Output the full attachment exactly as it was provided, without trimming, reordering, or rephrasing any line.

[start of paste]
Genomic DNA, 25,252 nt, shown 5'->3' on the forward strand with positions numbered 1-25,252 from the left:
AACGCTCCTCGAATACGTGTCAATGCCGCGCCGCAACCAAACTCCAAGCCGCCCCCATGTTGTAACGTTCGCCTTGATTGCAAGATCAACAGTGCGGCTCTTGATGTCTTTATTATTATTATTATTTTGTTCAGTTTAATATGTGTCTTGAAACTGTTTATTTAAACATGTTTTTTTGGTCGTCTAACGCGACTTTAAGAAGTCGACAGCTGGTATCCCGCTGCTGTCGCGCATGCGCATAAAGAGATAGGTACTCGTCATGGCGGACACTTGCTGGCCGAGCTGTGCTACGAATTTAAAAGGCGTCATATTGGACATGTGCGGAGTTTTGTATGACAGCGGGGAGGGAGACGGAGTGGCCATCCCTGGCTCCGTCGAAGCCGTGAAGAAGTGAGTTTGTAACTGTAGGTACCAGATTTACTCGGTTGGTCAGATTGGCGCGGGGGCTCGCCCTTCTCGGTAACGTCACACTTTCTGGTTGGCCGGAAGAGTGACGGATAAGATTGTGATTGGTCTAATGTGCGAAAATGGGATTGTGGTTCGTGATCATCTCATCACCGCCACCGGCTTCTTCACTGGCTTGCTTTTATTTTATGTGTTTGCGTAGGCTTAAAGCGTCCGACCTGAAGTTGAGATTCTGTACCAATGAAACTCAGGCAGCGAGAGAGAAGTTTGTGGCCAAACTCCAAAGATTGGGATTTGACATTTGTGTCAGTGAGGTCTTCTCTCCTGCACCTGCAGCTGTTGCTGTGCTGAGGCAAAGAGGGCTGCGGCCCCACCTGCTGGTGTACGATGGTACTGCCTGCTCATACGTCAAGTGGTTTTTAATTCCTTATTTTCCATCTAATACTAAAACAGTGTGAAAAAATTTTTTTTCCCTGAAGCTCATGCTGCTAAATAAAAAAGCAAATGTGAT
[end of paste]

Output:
Genomic DNA, 25,252 nt, shown 5'->3' on the forward strand with positions numbered 1-25,252 from the left:
AACGCTCCTCGAATACGTGTCAATGCCGCGCCGCAACCAAACTCCAAGCCGCCCCCATGTTGTAACGTTCGCCTTGATTGCAAGATCAACAGTGCGGCTCTTGATGTCTTTATTATTATTATTATTTTGTTCAGTTTAATATGTGTCTTGAAACTGTTTATTTAAACATGTTTTTTTGGTCGTCTAACGCGACTTTAAGAAGTCGACAGCTGGTATCCCGCTGCTGTCGCGCATGCGCATAAAGAGATAGGTACTCGTCATGGCGGACACTTGCTGGCCGAGCTGTGCTACGAATTTAAAAGGCGTCATATTGGACATGTGCGGAGTTTTGTATGACAGCGGGGAGGGAGACGGAGTGGCCATCCCTGGCTCCGTCGAAGCCGTGAAGAAGTGAGTTTGTAACTGTAGGTACCAGATTTACTCGGTTGGTCAGATTGGCGCGGGGGCTCGCCCTTCTCGGTAACGTCACACTTTCTGGTTGGCCGGAAGAGTGACGGATAAGATTGTGATTGGTCTAATGTGCGAAAATGGGATTGTGGTTCGTGATCATCTCATCACCGCCACCGGCTTCTTCACTGGCTTGCTTTTATTTTATGTGTTTGCGTAGGCTTAAAGCGTCCGACCTGAAGTTGAGATTCTGTACCAATGAAACTCAGGCAGCGAGAGAGAAGTTTGTGGCCAAACTCCAAAGATTGGGATTTGACATTTGTGTCAGTGAGGTCTTCTCTCCTGCACCTGCAGCTGTTGCTGTGCTGAGGCAAAGAGGGCTGCGGCCCCACCTGCTGGTGTACGATGGTACTGCCTGCTCATACGTCAAGTGGTTTTTAATTCCTTATTTTCCATCTAATACTAAAACAGTGTGAAAAAATTTTTTTTCCCTGAAGCTCATGCTGCTAAATAAAAAAGCAAATGTGAT